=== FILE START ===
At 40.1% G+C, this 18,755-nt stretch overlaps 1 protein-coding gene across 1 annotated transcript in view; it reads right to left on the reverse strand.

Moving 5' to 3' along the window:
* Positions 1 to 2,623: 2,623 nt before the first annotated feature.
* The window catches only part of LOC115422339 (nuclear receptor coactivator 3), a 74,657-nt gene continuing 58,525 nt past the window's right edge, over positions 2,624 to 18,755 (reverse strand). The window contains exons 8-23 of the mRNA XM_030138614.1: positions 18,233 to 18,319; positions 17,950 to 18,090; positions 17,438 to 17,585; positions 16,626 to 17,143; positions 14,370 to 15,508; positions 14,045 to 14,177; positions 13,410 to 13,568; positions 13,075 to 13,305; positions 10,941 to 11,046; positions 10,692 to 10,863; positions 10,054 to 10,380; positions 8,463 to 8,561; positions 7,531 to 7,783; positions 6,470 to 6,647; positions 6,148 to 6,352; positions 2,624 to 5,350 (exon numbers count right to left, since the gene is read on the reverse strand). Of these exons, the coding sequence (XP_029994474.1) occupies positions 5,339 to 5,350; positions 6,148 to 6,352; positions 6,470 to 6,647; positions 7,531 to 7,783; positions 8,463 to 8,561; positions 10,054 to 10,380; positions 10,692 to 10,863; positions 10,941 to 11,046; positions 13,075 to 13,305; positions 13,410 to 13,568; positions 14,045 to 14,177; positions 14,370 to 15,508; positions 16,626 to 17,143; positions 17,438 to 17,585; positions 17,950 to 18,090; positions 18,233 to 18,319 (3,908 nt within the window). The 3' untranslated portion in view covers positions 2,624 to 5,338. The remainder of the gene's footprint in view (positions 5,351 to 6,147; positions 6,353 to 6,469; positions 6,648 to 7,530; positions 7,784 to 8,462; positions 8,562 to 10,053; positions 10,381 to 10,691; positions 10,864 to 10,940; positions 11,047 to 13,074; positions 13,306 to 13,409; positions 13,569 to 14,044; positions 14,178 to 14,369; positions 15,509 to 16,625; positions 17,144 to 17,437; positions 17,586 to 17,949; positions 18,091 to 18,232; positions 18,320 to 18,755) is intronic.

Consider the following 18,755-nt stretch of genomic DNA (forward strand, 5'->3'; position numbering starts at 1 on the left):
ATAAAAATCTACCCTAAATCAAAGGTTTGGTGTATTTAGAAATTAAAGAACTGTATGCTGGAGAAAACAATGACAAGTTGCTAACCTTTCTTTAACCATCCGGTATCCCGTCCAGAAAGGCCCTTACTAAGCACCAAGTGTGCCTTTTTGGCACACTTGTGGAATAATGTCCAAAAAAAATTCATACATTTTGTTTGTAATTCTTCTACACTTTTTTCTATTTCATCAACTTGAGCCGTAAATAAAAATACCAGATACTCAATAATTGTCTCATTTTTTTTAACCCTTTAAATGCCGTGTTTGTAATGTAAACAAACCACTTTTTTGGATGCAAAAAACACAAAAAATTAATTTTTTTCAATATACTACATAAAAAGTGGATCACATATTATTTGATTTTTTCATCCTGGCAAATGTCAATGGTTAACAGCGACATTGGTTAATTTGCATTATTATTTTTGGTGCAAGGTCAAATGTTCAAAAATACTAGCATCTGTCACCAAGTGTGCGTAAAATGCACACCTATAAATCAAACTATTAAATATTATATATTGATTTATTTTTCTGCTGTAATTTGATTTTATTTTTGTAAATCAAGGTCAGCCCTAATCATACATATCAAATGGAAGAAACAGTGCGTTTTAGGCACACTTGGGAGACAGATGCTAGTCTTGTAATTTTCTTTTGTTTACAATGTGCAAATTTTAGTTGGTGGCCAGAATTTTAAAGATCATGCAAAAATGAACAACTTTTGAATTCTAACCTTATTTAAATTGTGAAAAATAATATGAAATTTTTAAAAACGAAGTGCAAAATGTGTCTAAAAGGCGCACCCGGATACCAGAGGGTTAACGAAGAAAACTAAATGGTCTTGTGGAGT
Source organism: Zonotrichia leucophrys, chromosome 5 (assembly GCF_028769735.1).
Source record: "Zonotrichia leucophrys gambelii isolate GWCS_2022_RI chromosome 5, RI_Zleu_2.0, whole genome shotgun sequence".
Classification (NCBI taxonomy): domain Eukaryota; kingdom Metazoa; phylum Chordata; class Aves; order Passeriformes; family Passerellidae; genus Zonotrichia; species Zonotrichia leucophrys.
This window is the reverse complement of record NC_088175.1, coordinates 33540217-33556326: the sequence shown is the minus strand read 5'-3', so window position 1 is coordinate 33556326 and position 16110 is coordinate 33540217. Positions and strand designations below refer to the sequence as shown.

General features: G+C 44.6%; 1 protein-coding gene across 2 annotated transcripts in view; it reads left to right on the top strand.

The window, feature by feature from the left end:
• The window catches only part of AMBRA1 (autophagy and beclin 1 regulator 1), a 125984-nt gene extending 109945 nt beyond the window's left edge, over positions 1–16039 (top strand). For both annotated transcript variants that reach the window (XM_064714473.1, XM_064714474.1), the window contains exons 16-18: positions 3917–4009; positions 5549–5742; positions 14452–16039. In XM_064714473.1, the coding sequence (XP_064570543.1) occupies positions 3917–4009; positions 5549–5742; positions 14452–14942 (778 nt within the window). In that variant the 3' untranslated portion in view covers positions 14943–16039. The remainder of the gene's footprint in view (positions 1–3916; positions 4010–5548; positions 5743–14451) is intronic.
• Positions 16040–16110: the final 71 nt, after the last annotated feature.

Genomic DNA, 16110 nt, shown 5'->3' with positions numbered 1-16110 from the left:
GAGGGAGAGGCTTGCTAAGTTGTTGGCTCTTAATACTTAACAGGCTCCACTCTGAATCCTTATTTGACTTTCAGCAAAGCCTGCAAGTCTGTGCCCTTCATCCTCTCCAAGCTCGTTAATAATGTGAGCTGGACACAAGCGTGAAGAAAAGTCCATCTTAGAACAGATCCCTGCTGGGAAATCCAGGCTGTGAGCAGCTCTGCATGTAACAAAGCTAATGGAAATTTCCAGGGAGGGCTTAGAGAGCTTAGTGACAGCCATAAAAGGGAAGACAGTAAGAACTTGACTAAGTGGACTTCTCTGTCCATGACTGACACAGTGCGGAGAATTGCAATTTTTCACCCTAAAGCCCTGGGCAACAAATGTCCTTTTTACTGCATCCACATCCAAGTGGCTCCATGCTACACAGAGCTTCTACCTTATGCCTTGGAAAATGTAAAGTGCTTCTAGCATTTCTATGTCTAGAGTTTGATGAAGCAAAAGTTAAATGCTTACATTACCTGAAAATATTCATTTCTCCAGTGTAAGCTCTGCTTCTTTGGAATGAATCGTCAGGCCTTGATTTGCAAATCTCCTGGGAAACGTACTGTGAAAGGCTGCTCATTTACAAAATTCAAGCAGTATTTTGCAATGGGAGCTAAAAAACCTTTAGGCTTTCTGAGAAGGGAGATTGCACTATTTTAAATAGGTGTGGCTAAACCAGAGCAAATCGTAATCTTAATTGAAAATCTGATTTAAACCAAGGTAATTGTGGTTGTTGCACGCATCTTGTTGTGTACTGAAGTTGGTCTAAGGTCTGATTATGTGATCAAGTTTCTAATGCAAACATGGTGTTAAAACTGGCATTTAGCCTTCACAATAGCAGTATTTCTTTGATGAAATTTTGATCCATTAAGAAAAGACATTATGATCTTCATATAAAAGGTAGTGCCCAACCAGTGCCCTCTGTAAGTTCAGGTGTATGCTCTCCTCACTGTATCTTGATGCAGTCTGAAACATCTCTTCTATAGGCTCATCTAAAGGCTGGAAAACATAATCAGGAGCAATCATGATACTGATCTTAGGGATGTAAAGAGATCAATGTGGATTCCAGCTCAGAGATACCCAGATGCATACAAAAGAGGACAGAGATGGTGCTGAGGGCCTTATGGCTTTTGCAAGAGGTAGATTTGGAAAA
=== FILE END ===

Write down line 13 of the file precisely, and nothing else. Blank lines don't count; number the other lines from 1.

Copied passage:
• The window catches only part of AMBRA1 (autophagy and beclin 1 regulator 1), a 125984-nt gene extending 109945 nt beyond the window's left edge, over positions 1–16039 (top strand). For both annotated transcript variants that reach the window (XM_064714473.1, XM_064714474.1), the window contains exons 16-18: positions 3917–4009; positions 5549–5742; positions 14452–16039. In XM_064714473.1, the coding sequence (XP_064570543.1) occupies positions 3917–4009; positions 5549–5742; positions 14452–14942 (778 nt within the window). In that variant the 3' untranslated portion in view covers positions 14943–16039. The remainder of the gene's footprint in view (positions 1–3916; positions 4010–5548; positions 5743–14451) is intronic.